Finding the Hoof Care Balance - Top Tips & Myth Busters
The importance of a good farrier is well understood by knowledgeable horse owners who reap the benefits of diligent, routine care. In this article, Certified Journeyman Farrier Sean Elliott provides some great tips for promoting hoof health and explains some pitfalls to avoid.
Top Tips for Hoof Health
Nutrition, Dry Environment, and Balance
Nutrition - “If you go to the doctor and your fingernails are in a bad state, nutrition is the first thing they are going to address,” says Elliott, who recommends working with an equine nutritionist to look at the horse’s program as a whole.
Elliott is a big fan of keeping it simple with good quality hay, clean water, a ration balancer, and not supplementing blindly. He cautions against just picking supplements that make claims to improve hoof quality as they may not give the results you are looking for. The horse may be deficient in more than one thing, and he may not be able to absorb what you are aiming to supplement. Having hay tested will provide a clearer picture of what is needed to balance the horse’s diet, and bloodwork can help determine what a horse is deficient in.
Each horse should be treated as an individual, and the nutritionist is part of the horse’s healthcare team.
Dry Environment - “Horses were not meant to stand for extended periods of time in wet or muddy conditions,” says Elliott. He goes on to dispel the myth of overflowing of water troughs to add moisture to hooves. “Yes, the hooves will get wet, but consider why people put mud treatments on their faces — to remedy oily skin.” As mud dries, it draws out the oils; however, oils in the hoof are an essential component to hoof health. Even horses that get bathed daily in the summer can suffer poor quality hooves from the constant cycle of going from wet to dry. Elliott is not a big fan of hoof dressings and prefers to stay with the KISS (keep it sweet and simple) philosophy of always trying to provide a dry environment.
Then it all comes down to balance.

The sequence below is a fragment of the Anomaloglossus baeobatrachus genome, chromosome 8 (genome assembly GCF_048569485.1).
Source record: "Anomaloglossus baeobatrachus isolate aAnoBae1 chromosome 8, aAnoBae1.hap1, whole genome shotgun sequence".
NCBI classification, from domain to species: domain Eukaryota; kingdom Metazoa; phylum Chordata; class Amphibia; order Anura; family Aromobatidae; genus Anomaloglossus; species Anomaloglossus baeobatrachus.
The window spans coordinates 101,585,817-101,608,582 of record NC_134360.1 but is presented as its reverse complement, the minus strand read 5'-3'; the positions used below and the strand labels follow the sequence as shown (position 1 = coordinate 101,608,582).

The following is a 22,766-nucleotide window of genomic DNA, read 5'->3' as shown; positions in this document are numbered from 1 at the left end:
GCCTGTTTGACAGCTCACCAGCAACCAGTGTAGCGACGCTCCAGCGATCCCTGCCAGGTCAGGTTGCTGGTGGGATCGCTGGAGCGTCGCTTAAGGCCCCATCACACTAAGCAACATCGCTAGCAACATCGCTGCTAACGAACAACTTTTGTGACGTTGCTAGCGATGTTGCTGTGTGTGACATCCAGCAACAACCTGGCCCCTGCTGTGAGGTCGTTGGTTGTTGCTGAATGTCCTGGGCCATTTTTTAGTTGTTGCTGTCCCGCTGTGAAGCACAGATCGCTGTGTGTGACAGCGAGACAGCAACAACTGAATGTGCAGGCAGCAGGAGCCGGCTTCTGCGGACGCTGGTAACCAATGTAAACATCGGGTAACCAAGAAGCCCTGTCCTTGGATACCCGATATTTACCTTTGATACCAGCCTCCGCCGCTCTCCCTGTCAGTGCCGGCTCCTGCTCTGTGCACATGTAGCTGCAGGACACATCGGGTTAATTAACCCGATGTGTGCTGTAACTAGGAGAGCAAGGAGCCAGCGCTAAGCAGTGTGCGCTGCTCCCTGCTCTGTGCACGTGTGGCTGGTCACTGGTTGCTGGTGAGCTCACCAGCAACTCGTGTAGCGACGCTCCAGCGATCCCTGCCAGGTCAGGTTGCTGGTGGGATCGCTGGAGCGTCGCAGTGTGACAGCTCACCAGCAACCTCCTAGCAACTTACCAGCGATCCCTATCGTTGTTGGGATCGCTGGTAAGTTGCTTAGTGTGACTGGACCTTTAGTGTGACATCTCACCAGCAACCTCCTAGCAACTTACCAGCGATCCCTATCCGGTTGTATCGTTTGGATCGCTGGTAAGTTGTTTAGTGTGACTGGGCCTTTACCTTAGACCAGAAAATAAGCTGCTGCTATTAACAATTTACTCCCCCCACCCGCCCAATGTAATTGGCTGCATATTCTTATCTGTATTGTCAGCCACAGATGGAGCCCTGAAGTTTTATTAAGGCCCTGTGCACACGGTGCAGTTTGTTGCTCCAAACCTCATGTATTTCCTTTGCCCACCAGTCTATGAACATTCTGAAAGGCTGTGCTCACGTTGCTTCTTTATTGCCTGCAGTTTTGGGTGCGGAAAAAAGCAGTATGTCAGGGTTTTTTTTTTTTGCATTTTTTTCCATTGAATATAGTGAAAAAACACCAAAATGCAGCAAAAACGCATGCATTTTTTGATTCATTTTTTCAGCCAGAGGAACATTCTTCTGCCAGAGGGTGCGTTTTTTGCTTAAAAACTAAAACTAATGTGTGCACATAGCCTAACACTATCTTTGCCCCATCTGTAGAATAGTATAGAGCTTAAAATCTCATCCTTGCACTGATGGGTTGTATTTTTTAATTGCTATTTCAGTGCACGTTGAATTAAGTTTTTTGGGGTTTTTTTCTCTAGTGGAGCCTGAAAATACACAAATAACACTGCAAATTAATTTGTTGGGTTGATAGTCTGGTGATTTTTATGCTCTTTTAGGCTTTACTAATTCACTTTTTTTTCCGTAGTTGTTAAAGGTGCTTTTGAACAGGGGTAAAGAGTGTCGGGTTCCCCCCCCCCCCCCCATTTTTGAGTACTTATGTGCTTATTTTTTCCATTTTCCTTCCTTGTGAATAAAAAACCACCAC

Horses were not meant to stand in water, or in muddy conditions. Even daily bathing can negatively impact hoof quality due to the continuous wet-to-dry cycle. Photo: iStock/Eudyptula
Good Balance - “Good farrier work means keeping the hoof capsule underneath the limb of horse with a correct trim every four to six weeks.” This is essential to keeping the hooves in balance, says Elliott. Routine trims address issues such as flares and long toes.
Farriers need a solid understanding of conformation and anatomy. They should understand the biomechanics of how the hoof handles concussion. Elliott cautions against trimming to get the perfect hoof. “Horses rarely have two feet that look alike,” he says. “You need to trim each foot to be in balance and not trim to make them look the same or to a fit a specific measurement.” Shoes are meant to be shaped to the foot, not the other way around.
Common Hoof Issues
When should you worry about hoof cracks? Some of the pitfalls that contribute to hoof cracks are toes that are too long, underrun heels, and exposure to too much moisture. Routine care and a proper trim that balances the foot correctly are essential.
Superficial cracks are not an issue; most of the time they can be sanded out. The time to be concerned with cracks is when they are all the way through or go all the way up to the hairline. In those cases, a plan for intervention should be discussed with your farrier.
What causes contracted heels? In most cases, contracted heels are caused by improper balance. Too much stress on any part of the hoof or an area bearing inadequate weight can affect proper blood flow and hoof expansion.
What predisposes a horse to frequent abscesses? Hoof abscesses can be extremely painful and are often accompanied by sudden lameness. An abscess starts with a bruise to an area of the internal structures of the foot. If the bruise is severe enough it can cause a pulsing pain. Think of striking your fingernail with a hammer and not releasing the pressure through a small hole in the nail. After the pressure is released, the throbbing sensation stops; however, there will still be some discomfort for a relatively short period of time.
Elliott theorizes that genetics may predispose a horse to abscesses, along with thin soles. Generally speaking, an average healthy sole will have seven to ten millimetres of what is referred to as live/waxy sole. This sole is able to bear weight and is designed to flex and bend without breaking or cracking. Hooves that have soles thinner than that are at a higher risk of bruising and developing an abscess.
A hoof abscess can happen anytime but is most common during wet winter and spring months. Moisture can soften the foot and make it easier for the bruise to happen. Travelling over rough terrain and frequent stomping caused by nuisance flies can also contribute to foot bruises.
In general, Elliott is not a fan of pads. Imagine the state your feet would be in if you wore rubber boots without socks, he says. Work with your farrier and veterinarian to find the best treatment for an abscess, and then determine prevention strategies.
Elliott is a big believer in the farrier, veterinarian, and rider all working together as a healthcare team.
Printed with the kind permission of Equine Guelph.
Main Photo: Shutterstock/Terrance Emerson